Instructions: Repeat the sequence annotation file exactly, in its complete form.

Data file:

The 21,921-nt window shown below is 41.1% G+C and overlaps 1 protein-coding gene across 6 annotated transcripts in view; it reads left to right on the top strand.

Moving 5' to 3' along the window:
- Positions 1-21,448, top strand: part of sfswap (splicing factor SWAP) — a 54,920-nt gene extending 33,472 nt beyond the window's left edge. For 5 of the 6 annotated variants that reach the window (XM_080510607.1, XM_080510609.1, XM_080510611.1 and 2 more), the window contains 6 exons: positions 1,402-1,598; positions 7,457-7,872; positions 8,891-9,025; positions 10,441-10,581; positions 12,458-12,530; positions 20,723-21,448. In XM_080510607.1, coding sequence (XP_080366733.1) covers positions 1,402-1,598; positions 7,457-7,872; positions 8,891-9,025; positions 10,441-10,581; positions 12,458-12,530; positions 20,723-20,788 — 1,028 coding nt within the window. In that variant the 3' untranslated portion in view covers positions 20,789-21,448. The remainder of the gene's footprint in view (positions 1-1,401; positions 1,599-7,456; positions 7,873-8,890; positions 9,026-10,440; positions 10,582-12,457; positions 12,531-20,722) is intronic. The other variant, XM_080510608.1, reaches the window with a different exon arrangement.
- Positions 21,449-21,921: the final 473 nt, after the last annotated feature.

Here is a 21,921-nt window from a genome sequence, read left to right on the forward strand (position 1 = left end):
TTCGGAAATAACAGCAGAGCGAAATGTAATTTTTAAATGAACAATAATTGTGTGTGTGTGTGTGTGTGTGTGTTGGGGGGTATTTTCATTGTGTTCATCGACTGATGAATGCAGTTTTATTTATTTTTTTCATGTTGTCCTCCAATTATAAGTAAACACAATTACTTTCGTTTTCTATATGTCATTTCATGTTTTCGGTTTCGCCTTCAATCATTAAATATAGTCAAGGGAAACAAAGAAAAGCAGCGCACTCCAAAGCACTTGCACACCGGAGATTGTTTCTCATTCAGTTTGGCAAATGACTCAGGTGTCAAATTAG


The 21,921-nt window shown below is 41.1% G+C and overlaps 1 protein-coding gene across 6 annotated transcripts in view; it reads left to right on the top strand.

Moving 5' to 3' along the window:
- Positions 1-21,448, top strand: part of sfswap (splicing factor SWAP) — a 54,920-nt gene extending 33,472 nt beyond the window's left edge. For 5 of the 6 annotated variants that reach the window (XM_080510607.1, XM_080510609.1, XM_080510611.1 and 2 more), the window contains 6 exons: positions 1,402-1,598; positions 7,457-7,872; positions 8,891-9,025; positions 10,441-10,581; positions 12,458-12,530; positions 20,723-21,448. In XM_080510607.1, coding sequence (XP_080366733.1) covers positions 1,402-1,598; positions 7,457-7,872; positions 8,891-9,025; positions 10,441-10,581; positions 12,458-12,530; positions 20,723-20,788 — 1,028 coding nt within the window. In that variant the 3' untranslated portion in view covers positions 20,789-21,448. The remainder of the gene's footprint in view (positions 1-1,401; positions 1,599-7,456; positions 7,873-8,890; positions 9,026-10,440; positions 10,582-12,457; positions 12,531-20,722) is intronic. The other variant, XM_080510608.1, reaches the window with a different exon arrangement.
- Positions 21,449-21,921: the final 473 nt, after the last annotated feature.

Here is a 21,921-nt window from a genome sequence, read left to right on the forward strand (position 1 = left end):
TTCGGAAATAACAGCAGAGCGAAATGTAATTTTTAAATGAACAATAATTGTGTGTGTGTGTGTGTGTGTGTGTTGGGGGGTATTTTCATTGTGTTCATCGACTGATGAATGCAGTTTTATTTATTTTTTTCATGTTGTCCTCCAATTATAAGTAAACACAATTACTTTCGTTTTCTATATGTCATTTCATGTTTTCGGTTTCGCCTTCAATCATTAAATATAGTCAAGGGAAACAAAGAAAAGCAGCGCACTCCAAAGCACTTGCACACCGGAGATTGTTTCTCATTCAGTTTGGCAAATGACTCAGGTGTCAAATTAG